Elon Musk Is Buying Twitter Again
After announcing the purchase of Twitter, then backing off, Elon Musk is apparently again buying the social media giant.
Elon Musk proposed to buy Twitter for $44 billion at the beginning of the year. He later wanted to back out of the deal after claiming that more than 5% of users on the platform are fake accounts.
Musk claimed that up to 20% of accounts are fake, while Twitter stated that only 5% of the users are fake accounts.
It seems that Musk is again settled on finalizing the Twitter deal. Since the news hit the public, Twitter shares have increased by 16%.
Musk tweeted that
“Buying Twitter is an accelerant to creating X, the everything app.”
He also added that the Twitter purchase accelerates X by 3 to 5 years. This is interesting since he owns X.com. It remains to see what Elon’s plans are with this domain.
The change of heart for Twitter doesn’t come as a surprise. Many analysts believe that he wanted to back off the deal because of the souring economy. The number of bots came as a handy excuse.
Musk purchased Twitter at $54.20 per share, which later dropped to about $36 in July. It’s currently trading just shy of $50 per share. Things don’t look as bad for Musk as they did a couple of months ago.
Looking for A Strong Brand Name?Make sure you start your new business venture with the right name. A strong brand name can help elevate your business above your competition. You can try our brand name generator if you need help coming up with interesting ideas.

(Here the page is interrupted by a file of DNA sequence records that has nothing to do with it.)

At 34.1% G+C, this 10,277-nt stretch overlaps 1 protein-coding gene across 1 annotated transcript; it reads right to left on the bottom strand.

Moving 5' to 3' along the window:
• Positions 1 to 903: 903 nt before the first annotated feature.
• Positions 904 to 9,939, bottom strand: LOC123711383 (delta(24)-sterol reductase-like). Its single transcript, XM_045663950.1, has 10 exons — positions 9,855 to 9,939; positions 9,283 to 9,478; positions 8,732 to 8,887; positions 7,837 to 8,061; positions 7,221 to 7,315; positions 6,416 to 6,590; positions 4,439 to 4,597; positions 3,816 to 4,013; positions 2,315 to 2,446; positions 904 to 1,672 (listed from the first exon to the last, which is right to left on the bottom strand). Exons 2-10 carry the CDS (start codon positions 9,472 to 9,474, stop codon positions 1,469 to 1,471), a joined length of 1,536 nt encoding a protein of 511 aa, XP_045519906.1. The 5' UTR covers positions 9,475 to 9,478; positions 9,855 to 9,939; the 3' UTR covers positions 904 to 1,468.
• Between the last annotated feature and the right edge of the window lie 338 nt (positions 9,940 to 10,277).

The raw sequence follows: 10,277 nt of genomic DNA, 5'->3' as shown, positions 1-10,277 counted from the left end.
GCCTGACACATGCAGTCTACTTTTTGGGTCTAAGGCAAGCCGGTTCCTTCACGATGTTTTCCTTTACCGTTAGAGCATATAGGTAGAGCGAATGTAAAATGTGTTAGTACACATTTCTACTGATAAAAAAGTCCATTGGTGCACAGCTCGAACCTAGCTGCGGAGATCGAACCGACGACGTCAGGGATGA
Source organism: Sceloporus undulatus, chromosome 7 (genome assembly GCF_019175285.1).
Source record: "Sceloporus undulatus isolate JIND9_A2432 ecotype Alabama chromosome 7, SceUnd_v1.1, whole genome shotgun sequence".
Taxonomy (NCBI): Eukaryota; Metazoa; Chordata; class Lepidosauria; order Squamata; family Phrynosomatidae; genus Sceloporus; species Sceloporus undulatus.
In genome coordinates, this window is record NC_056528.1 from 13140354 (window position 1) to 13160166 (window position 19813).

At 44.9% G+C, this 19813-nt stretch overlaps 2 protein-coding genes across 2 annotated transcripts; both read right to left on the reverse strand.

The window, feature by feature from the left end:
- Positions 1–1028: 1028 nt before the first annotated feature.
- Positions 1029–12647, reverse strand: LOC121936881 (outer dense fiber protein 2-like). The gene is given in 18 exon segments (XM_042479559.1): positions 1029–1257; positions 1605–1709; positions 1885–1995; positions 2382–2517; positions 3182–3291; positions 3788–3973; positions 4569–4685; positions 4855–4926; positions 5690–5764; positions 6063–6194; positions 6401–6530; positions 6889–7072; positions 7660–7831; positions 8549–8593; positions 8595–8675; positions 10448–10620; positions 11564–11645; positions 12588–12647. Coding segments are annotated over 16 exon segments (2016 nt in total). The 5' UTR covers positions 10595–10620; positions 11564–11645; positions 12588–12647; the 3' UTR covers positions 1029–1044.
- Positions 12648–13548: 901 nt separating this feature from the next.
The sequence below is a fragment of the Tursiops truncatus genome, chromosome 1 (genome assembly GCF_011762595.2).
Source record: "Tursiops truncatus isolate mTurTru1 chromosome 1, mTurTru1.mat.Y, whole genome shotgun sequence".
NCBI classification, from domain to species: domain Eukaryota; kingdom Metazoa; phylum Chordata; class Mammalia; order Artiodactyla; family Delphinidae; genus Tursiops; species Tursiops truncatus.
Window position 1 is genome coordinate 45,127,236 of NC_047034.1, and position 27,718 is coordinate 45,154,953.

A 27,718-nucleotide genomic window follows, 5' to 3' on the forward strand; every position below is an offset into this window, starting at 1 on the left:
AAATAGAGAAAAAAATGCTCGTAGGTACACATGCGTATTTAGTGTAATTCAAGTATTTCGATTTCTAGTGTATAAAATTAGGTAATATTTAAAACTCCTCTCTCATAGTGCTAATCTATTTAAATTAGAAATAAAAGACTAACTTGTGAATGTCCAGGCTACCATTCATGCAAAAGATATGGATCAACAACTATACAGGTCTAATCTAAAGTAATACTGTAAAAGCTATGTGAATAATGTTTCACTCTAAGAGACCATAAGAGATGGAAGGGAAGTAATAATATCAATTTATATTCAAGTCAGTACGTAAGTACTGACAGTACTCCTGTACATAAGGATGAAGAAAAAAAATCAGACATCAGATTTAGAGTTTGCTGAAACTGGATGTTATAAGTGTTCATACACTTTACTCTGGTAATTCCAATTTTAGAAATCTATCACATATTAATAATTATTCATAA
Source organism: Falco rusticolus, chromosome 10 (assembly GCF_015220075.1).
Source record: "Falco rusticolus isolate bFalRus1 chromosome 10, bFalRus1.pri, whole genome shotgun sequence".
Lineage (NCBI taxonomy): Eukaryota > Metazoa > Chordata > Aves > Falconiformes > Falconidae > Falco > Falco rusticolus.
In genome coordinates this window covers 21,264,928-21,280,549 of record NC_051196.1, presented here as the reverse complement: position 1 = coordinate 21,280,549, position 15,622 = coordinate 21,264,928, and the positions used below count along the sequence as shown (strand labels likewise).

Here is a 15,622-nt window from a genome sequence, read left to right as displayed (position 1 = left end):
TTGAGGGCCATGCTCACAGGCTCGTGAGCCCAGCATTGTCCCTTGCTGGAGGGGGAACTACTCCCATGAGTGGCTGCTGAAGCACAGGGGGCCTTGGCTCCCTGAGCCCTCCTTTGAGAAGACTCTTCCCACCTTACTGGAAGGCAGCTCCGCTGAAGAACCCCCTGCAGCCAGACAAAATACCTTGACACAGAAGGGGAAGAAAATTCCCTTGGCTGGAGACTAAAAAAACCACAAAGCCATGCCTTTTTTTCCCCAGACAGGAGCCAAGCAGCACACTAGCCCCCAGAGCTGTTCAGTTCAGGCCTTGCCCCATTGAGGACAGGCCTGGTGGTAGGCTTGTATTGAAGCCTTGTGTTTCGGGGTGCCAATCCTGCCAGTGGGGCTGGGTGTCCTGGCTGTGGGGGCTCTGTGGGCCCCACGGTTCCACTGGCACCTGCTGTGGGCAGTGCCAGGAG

Solar Panel Recycling Startup Announced New Partnership
Older solar panels are turning into harmful waste as new panels hit the market. One startup is turning old solar panels into valuable materials.
SolarCycle is a California-based startup that recycles old solar panels and sells the materials and components for profit.
The company extracts around 95% of materials from solar panels. The materials include silver, silicon, copper, and aluminum. These get repurposed for new solar panels or returned to the supply chain and used for other products.
Suvi Sharma, SolarClycle CEO, explains.
“Initially we are extracting the materials and then selling those back to other suppliers that will use them for new products, but long term, we are focused on doing research and development on making new panels from these old panels.”
There’s very little competition in the solar recycling industry. We will probably see new companies in the recycling market as the solar industry grows. Old panels quickly get outdated with rapid innovation.
Recycling is both cost-effective and potentially highly profitable. Some research shows that recyclable materials from solar panels could be worth more than $2.7 billion by 2030 in the US alone.
SolarCycle is projected to grow from zero to $100 in revenue in the next few years, thanks to the partnership with Sunrun.
Cash In On Solar Panels!Try our solar company name generator if you’re starting a solar panel company. The generator is completely free to use and comes with no limitations. It will help you create meaningful and interesting solar panel name ideas.